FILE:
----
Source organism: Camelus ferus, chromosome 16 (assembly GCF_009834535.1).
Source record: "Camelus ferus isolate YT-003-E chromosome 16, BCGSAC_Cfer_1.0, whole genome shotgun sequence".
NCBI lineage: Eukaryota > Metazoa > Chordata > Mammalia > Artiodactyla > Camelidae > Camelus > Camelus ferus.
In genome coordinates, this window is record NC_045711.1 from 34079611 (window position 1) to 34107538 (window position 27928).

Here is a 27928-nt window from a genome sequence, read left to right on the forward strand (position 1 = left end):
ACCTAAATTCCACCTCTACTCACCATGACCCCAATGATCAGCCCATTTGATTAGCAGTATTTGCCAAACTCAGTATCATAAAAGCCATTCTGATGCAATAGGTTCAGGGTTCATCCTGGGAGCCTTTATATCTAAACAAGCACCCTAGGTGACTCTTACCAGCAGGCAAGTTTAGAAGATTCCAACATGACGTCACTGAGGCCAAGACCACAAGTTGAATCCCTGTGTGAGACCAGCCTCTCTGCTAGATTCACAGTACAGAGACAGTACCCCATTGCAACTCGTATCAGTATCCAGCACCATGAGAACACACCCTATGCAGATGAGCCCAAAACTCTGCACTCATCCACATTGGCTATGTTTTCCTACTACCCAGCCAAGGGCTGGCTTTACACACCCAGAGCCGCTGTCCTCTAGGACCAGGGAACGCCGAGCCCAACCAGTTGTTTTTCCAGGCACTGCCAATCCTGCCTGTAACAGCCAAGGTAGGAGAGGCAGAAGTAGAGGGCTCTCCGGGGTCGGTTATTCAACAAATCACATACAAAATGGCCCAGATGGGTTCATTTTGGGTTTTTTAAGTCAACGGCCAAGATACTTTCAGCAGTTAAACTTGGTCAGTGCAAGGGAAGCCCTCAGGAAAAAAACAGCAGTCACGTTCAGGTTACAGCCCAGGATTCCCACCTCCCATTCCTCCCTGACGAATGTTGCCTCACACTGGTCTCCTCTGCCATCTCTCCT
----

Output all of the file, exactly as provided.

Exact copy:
Source organism: Camelus ferus, chromosome 16 (assembly GCF_009834535.1).
Source record: "Camelus ferus isolate YT-003-E chromosome 16, BCGSAC_Cfer_1.0, whole genome shotgun sequence".
NCBI lineage: Eukaryota > Metazoa > Chordata > Mammalia > Artiodactyla > Camelidae > Camelus > Camelus ferus.
In genome coordinates, this window is record NC_045711.1 from 34079611 (window position 1) to 34107538 (window position 27928).

Here is a 27928-nt window from a genome sequence, read left to right on the forward strand (position 1 = left end):
ACCTAAATTCCACCTCTACTCACCATGACCCCAATGATCAGCCCATTTGATTAGCAGTATTTGCCAAACTCAGTATCATAAAAGCCATTCTGATGCAATAGGTTCAGGGTTCATCCTGGGAGCCTTTATATCTAAACAAGCACCCTAGGTGACTCTTACCAGCAGGCAAGTTTAGAAGATTCCAACATGACGTCACTGAGGCCAAGACCACAAGTTGAATCCCTGTGTGAGACCAGCCTCTCTGCTAGATTCACAGTACAGAGACAGTACCCCATTGCAACTCGTATCAGTATCCAGCACCATGAGAACACACCCTATGCAGATGAGCCCAAAACTCTGCACTCATCCACATTGGCTATGTTTTCCTACTACCCAGCCAAGGGCTGGCTTTACACACCCAGAGCCGCTGTCCTCTAGGACCAGGGAACGCCGAGCCCAACCAGTTGTTTTTCCAGGCACTGCCAATCCTGCCTGTAACAGCCAAGGTAGGAGAGGCAGAAGTAGAGGGCTCTCCGGGGTCGGTTATTCAACAAATCACATACAAAATGGCCCAGATGGGTTCATTTTGGGTTTTTTAAGTCAACGGCCAAGATACTTTCAGCAGTTAAACTTGGTCAGTGCAAGGGAAGCCCTCAGGAAAAAAACAGCAGTCACGTTCAGGTTACAGCCCAGGATTCCCACCTCCCATTCCTCCCTGACGAATGTTGCCTCACACTGGTCTCCTCTGCCATCTCTCCT